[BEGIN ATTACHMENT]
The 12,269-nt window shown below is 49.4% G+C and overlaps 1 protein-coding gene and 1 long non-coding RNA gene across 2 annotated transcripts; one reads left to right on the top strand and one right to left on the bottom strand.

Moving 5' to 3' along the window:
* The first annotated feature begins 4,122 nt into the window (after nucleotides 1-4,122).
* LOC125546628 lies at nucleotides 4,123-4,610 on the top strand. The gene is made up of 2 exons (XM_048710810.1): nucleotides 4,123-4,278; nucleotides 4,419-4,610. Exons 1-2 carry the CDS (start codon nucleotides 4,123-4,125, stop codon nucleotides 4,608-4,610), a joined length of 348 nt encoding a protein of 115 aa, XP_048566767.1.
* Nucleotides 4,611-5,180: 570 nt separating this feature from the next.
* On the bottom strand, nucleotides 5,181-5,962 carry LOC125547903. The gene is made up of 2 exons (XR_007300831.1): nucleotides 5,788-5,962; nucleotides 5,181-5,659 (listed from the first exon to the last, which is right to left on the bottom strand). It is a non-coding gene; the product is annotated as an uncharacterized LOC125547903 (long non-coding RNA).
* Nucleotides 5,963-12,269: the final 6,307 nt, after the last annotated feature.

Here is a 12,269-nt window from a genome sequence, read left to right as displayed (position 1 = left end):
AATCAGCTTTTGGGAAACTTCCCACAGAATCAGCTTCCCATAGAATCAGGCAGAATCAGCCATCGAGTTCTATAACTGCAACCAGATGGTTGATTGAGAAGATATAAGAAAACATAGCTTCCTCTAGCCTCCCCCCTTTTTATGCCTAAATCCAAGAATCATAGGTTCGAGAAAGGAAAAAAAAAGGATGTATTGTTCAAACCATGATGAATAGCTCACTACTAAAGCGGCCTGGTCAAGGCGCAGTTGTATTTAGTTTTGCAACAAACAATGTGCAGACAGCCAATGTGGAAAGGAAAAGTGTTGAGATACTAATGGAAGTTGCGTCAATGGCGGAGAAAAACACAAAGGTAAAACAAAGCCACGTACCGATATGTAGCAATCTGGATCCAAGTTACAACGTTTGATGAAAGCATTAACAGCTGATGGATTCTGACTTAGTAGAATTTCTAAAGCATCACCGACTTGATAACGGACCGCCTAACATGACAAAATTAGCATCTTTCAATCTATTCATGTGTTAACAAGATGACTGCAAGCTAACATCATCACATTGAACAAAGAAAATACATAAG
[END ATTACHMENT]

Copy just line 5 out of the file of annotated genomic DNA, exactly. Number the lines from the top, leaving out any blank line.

* Nucleotides 4,611-5,180: 570 nt separating this feature from the next.